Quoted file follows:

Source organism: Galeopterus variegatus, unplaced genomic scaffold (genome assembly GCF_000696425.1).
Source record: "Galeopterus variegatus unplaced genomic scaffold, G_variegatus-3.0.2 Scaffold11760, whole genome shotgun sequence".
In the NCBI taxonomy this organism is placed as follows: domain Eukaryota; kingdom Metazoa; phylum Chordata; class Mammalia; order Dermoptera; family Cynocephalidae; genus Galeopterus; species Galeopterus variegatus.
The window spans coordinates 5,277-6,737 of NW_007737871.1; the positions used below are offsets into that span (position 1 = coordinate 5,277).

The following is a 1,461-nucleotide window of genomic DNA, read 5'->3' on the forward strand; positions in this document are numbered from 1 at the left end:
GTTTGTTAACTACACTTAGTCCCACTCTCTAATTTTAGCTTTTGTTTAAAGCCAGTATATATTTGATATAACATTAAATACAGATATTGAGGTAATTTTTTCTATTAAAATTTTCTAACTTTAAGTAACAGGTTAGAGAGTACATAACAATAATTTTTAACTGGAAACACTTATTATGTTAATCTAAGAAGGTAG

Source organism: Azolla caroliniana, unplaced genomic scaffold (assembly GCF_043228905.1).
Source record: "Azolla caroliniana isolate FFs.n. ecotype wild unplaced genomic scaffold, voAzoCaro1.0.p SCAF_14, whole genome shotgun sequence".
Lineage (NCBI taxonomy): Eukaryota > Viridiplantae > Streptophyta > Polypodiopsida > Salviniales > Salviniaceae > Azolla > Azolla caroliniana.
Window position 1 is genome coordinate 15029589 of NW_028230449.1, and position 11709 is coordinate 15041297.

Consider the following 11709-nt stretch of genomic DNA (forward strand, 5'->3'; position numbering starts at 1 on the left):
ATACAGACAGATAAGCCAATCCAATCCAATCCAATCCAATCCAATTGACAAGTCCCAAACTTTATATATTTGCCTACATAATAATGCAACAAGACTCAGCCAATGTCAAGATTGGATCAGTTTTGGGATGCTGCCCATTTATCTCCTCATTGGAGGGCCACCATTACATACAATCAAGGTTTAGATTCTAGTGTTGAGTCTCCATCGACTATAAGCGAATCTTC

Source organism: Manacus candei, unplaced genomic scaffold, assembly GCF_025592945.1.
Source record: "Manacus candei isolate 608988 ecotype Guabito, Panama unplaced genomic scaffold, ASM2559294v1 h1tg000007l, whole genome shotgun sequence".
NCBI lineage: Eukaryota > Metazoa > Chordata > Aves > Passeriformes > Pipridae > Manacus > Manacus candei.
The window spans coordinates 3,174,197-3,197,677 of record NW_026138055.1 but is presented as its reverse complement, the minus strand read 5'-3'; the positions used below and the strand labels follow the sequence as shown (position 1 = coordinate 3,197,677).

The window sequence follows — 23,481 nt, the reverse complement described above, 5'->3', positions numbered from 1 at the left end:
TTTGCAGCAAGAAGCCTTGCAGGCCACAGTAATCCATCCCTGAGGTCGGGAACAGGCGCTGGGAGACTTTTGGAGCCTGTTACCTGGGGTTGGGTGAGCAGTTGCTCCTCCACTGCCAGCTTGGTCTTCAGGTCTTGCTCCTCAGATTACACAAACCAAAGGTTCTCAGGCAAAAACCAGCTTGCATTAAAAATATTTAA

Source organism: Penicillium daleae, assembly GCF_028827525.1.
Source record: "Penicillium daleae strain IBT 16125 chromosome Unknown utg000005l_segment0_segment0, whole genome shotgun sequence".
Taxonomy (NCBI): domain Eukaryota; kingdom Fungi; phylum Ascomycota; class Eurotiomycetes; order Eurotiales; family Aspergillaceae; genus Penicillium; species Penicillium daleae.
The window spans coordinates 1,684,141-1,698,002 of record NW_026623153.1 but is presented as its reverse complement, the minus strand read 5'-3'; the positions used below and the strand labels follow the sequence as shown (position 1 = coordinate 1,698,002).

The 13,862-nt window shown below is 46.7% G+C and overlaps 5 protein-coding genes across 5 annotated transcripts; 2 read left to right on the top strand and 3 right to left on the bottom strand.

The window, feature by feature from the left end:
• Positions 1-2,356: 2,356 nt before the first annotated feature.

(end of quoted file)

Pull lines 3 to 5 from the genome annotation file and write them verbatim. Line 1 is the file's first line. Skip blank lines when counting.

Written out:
In the NCBI taxonomy this organism is placed as follows: domain Eukaryota; kingdom Metazoa; phylum Chordata; class Mammalia; order Dermoptera; family Cynocephalidae; genus Galeopterus; species Galeopterus variegatus.
The window spans coordinates 5,277-6,737 of NW_007737871.1; the positions used below are offsets into that span (position 1 = coordinate 5,277).

The following is a 1,461-nucleotide window of genomic DNA, read 5'->3' on the forward strand; positions in this document are numbered from 1 at the left end: